Remembering September 11, 2001
Melanie Graham, Lt(N) (retired)
I’m not a Veteran of Afghanistan, as I was never given an opportunity to serve as a Public Affairs Officer there before I retired in 2012. But I have had the privilege of serving with and for many of the remarkable men and women who have served Canada there. It’s for them that I began this book project with Captain Susan Magill in 2010. And it’s for them that I now share my recollections of the day that started it all.
I still remember the morning of September 11, 2001 very clearly. I had only joined the Canadian Navy as a MARS Officer candidate the year before and was on leave in Port Townsend, Washington, enjoying a kayak festival with friends. My daughter called me on my cel at about 7:30 in the morning, as I was brushing my teeth at the campground washroom, to ask if I was OK. She was terribly upset. It was confusing enough to receive a call from my teenage daughter that early in the morning, but when she announced that she had just learned that Washington had been attacked and was afraid I might have been hurt I was truly confused.
She went on to explain the horrific events of that morning and I quickly reassured her that Washington DC and the State of Washington were very far apart and I would be home soon. Then I ran back to our campsite. One of my friends was a retired US Navy Seal. I broke the news to our group and together we tried to make sense of it all. I decided to take the first ferry I could back to Victoria to report in.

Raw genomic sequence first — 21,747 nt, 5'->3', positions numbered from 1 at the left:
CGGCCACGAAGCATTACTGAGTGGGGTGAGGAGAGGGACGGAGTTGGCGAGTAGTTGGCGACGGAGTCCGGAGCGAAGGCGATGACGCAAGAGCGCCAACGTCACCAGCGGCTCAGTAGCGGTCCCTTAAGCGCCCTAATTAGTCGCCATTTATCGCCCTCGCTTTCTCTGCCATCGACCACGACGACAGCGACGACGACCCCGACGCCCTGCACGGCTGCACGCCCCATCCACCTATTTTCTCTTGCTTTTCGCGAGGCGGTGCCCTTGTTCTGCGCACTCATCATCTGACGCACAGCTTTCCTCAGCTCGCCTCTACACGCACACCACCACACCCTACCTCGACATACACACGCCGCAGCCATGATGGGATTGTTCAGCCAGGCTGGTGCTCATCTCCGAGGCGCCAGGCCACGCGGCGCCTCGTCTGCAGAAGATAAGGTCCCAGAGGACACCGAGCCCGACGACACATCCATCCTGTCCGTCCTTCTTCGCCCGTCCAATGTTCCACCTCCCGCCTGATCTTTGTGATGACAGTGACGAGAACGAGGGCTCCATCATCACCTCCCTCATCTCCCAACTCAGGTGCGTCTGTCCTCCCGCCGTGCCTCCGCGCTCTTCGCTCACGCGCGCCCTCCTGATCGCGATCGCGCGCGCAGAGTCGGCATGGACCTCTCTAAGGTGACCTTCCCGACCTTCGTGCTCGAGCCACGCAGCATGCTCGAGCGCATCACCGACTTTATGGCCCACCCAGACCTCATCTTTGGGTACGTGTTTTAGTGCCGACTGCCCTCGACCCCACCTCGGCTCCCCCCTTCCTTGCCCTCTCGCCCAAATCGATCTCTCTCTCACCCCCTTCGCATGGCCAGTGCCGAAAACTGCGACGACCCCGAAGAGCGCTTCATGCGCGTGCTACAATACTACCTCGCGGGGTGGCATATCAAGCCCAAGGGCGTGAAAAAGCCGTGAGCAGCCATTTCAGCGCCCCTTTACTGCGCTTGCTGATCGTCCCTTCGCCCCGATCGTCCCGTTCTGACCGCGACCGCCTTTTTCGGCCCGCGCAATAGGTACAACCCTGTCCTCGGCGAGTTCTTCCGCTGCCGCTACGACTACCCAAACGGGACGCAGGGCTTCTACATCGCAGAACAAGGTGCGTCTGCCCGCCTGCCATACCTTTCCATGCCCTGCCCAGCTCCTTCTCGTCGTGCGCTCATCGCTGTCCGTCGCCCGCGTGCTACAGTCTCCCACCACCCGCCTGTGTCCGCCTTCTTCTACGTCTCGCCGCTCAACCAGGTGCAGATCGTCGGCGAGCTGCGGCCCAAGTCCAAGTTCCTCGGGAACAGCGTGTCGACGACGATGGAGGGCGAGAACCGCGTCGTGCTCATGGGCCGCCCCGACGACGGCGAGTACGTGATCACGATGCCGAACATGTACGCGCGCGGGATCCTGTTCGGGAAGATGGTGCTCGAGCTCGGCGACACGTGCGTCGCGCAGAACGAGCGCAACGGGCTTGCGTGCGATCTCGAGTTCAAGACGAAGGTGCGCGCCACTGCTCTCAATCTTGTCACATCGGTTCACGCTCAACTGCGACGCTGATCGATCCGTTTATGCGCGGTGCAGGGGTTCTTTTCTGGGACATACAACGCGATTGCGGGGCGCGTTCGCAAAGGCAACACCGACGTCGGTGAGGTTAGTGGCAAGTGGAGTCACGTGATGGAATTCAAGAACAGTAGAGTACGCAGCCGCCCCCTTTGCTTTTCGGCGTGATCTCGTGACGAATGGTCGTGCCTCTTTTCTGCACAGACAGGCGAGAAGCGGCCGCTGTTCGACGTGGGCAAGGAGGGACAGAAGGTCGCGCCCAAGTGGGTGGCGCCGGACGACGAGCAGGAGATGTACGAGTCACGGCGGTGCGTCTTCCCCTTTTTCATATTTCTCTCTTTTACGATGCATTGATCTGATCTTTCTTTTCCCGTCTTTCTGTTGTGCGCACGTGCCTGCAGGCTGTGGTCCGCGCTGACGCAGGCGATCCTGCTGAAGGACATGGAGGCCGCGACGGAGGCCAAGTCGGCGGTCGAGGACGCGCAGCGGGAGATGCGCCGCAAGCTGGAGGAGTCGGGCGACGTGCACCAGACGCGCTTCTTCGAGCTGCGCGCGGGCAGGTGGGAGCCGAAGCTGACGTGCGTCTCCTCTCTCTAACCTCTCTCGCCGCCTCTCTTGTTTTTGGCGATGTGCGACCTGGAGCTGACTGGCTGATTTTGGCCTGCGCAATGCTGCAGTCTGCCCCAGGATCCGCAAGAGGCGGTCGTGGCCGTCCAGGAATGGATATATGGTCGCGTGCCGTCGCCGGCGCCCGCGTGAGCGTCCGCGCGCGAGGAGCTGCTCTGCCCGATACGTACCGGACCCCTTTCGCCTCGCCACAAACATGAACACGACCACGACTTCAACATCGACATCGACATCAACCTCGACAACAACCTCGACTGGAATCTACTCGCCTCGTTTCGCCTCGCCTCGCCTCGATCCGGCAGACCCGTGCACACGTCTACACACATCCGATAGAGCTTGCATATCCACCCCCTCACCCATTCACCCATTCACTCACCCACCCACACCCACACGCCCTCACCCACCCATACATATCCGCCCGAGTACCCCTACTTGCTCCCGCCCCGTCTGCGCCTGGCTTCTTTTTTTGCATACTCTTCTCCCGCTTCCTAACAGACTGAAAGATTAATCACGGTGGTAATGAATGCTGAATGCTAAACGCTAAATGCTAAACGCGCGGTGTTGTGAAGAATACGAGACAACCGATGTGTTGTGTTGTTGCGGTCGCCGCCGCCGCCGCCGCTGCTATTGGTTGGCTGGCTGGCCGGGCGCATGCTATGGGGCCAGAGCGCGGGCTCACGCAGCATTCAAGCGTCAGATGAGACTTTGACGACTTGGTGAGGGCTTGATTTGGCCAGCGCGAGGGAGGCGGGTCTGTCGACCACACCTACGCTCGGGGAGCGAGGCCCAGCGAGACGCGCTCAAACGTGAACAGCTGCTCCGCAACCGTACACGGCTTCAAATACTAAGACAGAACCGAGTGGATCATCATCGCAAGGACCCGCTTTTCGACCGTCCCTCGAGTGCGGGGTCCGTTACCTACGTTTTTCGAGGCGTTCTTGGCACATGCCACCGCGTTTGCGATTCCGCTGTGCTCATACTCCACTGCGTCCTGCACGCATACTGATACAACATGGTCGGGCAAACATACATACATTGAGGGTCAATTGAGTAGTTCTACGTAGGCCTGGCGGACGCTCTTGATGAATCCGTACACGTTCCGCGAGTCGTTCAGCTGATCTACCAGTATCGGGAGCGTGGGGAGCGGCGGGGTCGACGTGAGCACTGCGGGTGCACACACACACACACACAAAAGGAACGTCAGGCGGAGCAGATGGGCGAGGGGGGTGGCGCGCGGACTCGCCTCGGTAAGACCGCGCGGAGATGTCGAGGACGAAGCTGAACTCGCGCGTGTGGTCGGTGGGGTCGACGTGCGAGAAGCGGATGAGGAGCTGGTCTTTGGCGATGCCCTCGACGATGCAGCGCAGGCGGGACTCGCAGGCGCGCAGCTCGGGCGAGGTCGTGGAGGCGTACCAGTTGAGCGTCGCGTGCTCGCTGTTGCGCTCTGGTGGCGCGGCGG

We stopped for breakfast on the drive to the ferry at Port Angeles, my Navy Seal friend and I, and watched the television news in shock and horror. We had time to spare before the next available ferry and were desperate for news. Our waitress could not stop crying as she brought our orders. She attempted to refill our coffees then simply put the coffee pot down, and kept her eyes glued to the TV.
It was a bright, beautiful September morning so once on the ferry I paced the upper deck, restless to get back to the Base. I chanced to look astern as we passed the mid point of the Strait of Juan de Fuca and watched in awe as a massive black US submarine raced past our stern out to the Pacific. No doubt it was soon to submerge, but for those few moments its size and black presence as it sped past caught at me somehow. Eerie and chilling, all that massive power, yet so silent and fast.
As we entered Victoria Harbour I was struck by the fact that ALL the Canadian flags I could see were already half-masted. Driving through the States to catch the ferry, none of the flags had been lowered yet. The entire US nation seemed paralyzed in shock. Understandable, but I couldn’t help feeling terribly proud of the countless Canadians who were so quick to respond, to show concern and respect, not only for the Canadians killed in the attacks, but also for the devastation facing our neighbours to the south.
As I made my way through Canadian customs and showed my still very new Canadian military ID it felt unbelievably good to see the customs agent straighten and hear him say “Ma’am, welcome home . . .”